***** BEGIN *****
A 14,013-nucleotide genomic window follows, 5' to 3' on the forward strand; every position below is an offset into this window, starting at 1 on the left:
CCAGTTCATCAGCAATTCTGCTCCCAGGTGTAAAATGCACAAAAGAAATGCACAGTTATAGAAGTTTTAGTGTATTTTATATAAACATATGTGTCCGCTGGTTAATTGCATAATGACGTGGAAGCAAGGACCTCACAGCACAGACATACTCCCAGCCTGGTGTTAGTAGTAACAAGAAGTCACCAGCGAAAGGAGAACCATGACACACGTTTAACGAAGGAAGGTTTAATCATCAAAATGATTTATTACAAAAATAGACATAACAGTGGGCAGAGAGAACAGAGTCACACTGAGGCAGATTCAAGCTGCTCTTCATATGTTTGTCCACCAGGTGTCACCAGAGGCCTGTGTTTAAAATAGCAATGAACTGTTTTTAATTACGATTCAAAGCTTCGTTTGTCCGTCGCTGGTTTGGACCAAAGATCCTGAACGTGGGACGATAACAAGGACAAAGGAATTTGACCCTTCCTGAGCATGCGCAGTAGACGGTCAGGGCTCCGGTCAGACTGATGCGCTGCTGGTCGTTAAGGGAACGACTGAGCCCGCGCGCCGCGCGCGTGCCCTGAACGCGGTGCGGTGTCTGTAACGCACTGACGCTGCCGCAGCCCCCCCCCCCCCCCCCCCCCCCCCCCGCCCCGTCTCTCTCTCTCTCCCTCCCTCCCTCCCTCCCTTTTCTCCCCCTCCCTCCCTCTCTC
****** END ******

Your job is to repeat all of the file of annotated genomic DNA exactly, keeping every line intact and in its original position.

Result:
A 14,013-nucleotide genomic window follows, 5' to 3' on the forward strand; every position below is an offset into this window, starting at 1 on the left:
CCAGTTCATCAGCAATTCTGCTCCCAGGTGTAAAATGCACAAAAGAAATGCACAGTTATAGAAGTTTTAGTGTATTTTATATAAACATATGTGTCCGCTGGTTAATTGCATAATGACGTGGAAGCAAGGACCTCACAGCACAGACATACTCCCAGCCTGGTGTTAGTAGTAACAAGAAGTCACCAGCGAAAGGAGAACCATGACACACGTTTAACGAAGGAAGGTTTAATCATCAAAATGATTTATTACAAAAATAGACATAACAGTGGGCAGAGAGAACAGAGTCACACTGAGGCAGATTCAAGCTGCTCTTCATATGTTTGTCCACCAGGTGTCACCAGAGGCCTGTGTTTAAAATAGCAATGAACTGTTTTTAATTACGATTCAAAGCTTCGTTTGTCCGTCGCTGGTTTGGACCAAAGATCCTGAACGTGGGACGATAACAAGGACAAAGGAATTTGACCCTTCCTGAGCATGCGCAGTAGACGGTCAGGGCTCCGGTCAGACTGATGCGCTGCTGGTCGTTAAGGGAACGACTGAGCCCGCGCGCCGCGCGCGTGCCCTGAACGCGGTGCGGTGTCTGTAACGCACTGACGCTGCCGCAGCCCCCCCCCCCCCCCCCCCCCCCCCCCGCCCCGTCTCTCTCTCTCTCCCTCCCTCCCTCCCTCCCTTTTCTCCCCCTCCCTCCCTCTCTC